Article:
By the time you read this April issue of CNY LATINO, the long, harsh Winter will hopefully be just a memory – replaced by the joy of Spring.
Climate change, loss of habitat, pollution and overuse of lawn and garden chemicals are factors resulting in the drastic reduction of some species of animals, such as the monarch butterfly, the bumblebee and some songbirds. We can help them and enjoy their presence in our lives by creating a space which is friendly to these critters. Even apartment dwellers with a balcony can incorporate some of the hints below from the Humane Society of the U.S. (HSUS).
1. Provide clean water, changed daily — Whether it’s winter, summer, or somewhere in between, wild animals need reliable sources of fresh water. It can be as simple as setting up a birdbath, or if you have the room, you can create a small pond.
2. Offer natural food sources — Native plants, bushes, and trees are usually the best foods you can give wildlife. You can also supplement your offerings with birdfeeders, especially in winter.
3. Skip the lawn chemicals — Avoid using chemical-laden fertilizers, pesticides, and herbicides that can be harmful not only to wildlife but to companion animals and children, too.
4. Make your windows bird-safe — If you’re attracting birds with food and water, make sure they’re not going to be flying into your windows.
5. Shrink your lawn a little — If you can, stop mowing part of your lawn. It’s less work for you and better habitat for wildlife.
6. Build a brush pile –Turn leaves, tree limbs, and other yard debris into a simple brush pile to provide extra shelter for wild animals.
7. Be a friend to bees — As pollinators, bees are vital to farms and gardens, but their numbers are on the decline. You can help by providing safe, healthy habitat for bees. You can even put up a little bee abode. (And no need to fear bees—leave them alone, and they’ll leave you alone, too.)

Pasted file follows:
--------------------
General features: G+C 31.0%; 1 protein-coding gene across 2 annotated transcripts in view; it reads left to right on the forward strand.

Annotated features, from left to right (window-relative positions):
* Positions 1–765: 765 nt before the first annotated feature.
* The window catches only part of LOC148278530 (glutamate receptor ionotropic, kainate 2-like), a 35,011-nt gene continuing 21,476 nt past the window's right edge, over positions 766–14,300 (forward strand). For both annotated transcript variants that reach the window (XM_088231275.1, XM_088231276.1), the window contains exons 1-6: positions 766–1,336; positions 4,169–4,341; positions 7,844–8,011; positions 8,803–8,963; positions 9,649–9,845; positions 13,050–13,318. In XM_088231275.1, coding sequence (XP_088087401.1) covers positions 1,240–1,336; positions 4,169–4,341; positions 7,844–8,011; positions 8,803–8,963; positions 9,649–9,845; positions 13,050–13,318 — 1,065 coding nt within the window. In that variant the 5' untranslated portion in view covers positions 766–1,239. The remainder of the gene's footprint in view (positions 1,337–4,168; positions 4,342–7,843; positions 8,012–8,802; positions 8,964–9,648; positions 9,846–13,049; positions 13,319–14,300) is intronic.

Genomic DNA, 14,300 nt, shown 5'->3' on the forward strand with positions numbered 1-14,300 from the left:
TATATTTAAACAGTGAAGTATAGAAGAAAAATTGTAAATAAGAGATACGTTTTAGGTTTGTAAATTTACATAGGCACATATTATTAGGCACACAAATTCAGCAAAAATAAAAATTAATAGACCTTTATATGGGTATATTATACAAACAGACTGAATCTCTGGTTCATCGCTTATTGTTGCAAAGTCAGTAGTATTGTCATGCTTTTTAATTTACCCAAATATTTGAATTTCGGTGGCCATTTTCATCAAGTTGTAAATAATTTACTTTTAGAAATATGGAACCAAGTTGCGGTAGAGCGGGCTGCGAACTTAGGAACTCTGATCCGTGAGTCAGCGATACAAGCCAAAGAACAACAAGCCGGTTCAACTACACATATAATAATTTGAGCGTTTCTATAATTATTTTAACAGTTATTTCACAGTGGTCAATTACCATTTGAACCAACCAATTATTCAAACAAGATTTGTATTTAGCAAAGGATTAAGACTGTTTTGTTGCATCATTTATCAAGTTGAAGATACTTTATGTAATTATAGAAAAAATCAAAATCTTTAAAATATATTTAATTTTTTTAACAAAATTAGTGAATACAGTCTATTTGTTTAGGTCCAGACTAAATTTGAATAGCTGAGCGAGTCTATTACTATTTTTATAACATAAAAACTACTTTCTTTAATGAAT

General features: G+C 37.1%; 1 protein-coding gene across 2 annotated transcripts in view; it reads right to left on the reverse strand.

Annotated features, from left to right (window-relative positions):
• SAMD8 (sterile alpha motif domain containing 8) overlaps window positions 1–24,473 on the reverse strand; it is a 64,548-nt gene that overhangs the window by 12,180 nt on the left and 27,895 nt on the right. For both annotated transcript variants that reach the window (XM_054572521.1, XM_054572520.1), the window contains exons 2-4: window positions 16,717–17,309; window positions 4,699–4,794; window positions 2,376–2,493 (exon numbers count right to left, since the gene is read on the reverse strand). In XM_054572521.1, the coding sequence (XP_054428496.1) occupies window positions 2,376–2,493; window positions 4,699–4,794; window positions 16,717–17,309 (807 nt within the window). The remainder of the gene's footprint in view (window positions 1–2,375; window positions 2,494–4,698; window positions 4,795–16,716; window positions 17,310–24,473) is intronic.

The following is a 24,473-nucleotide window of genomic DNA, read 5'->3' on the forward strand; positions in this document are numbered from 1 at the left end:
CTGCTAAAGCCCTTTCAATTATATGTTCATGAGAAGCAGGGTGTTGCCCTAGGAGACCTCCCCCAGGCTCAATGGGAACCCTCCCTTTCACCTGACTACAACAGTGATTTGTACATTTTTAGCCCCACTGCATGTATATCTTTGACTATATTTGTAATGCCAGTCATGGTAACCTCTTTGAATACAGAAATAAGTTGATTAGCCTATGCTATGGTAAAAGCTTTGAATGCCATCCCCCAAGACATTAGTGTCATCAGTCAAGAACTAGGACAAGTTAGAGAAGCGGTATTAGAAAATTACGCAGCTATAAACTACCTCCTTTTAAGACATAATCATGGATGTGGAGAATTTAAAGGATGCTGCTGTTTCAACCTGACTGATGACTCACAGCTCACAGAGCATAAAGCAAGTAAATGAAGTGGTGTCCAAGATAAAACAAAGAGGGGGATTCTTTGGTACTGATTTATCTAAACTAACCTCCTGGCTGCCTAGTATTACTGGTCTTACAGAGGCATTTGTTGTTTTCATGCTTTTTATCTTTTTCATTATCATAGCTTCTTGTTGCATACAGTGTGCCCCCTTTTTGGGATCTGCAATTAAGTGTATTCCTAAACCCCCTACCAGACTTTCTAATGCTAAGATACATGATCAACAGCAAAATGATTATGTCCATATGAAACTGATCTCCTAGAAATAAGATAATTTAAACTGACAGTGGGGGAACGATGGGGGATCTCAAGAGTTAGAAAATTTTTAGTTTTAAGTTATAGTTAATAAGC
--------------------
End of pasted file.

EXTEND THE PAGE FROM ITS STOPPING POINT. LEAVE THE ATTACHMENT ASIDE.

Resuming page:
8. Put up a bat house — Bats pollinate plants, disperse seeds, and help keep the insect population in check. Return the favor by giving them a safe place to roost.
9. Make your swimming pool safe — Backyard pools can be deadly for wildlife. Take a few precautions to make your pool safer for wild animals.
10. Help out bugs (they’re animals, too) — Insects make up 70 percent of the animal kingdom, and most of them are harmless or even helpful. Attract beneficial insects to your yard and garden, and look for eco- and animal-friendly approaches to insect control.
11. Keep cats inside — Keep your cat(s) indoors for their own safety as well as that of wildlife.
12. Change with the seasons — Follow HSUS tips for maintaining your humane backyard as you do yard cleanup in fall and spring. DETAILS ON THIS AND OTHER TIPS CAN BE FOUND AT THE URL BELOW.
13. Find humane solutions to any wildlife problems –Birds, bats, and squirrels outdoors in your yard are great—not so much when they’re living in your attic. Or you may have deer or woodchucks who are eating your garden. The HSUS has effective, humane solutions to wildlife problems you might encounter. SEE www.humanesociety.org/animals/wild_neighbors/humane-backyard/13-ways-to-create-humane-backyard-wildlife-habitat.html
ALSO, you can call the wildlife hotline at (203)393-1059 or go to wildlifehotline.org
AND People for Animal Rights has various related handouts available for .60 for postage and copying. See address below.
FINALLY, you can learn more about native plants for your garden from Habitat Gardening of C.N.Y. at hgcny.org
Linda is President of People for Animal Rights, P.O. Box 15358, Syracuse, NY 13215-0358, (315)488-PURR (7877) between 8:00 a.m. and 10:00 p.m., LDESTEFANO3@twcny.rr.com, peopleforanimalrightsofcny.org. This article was translated into Spanish by Rob English.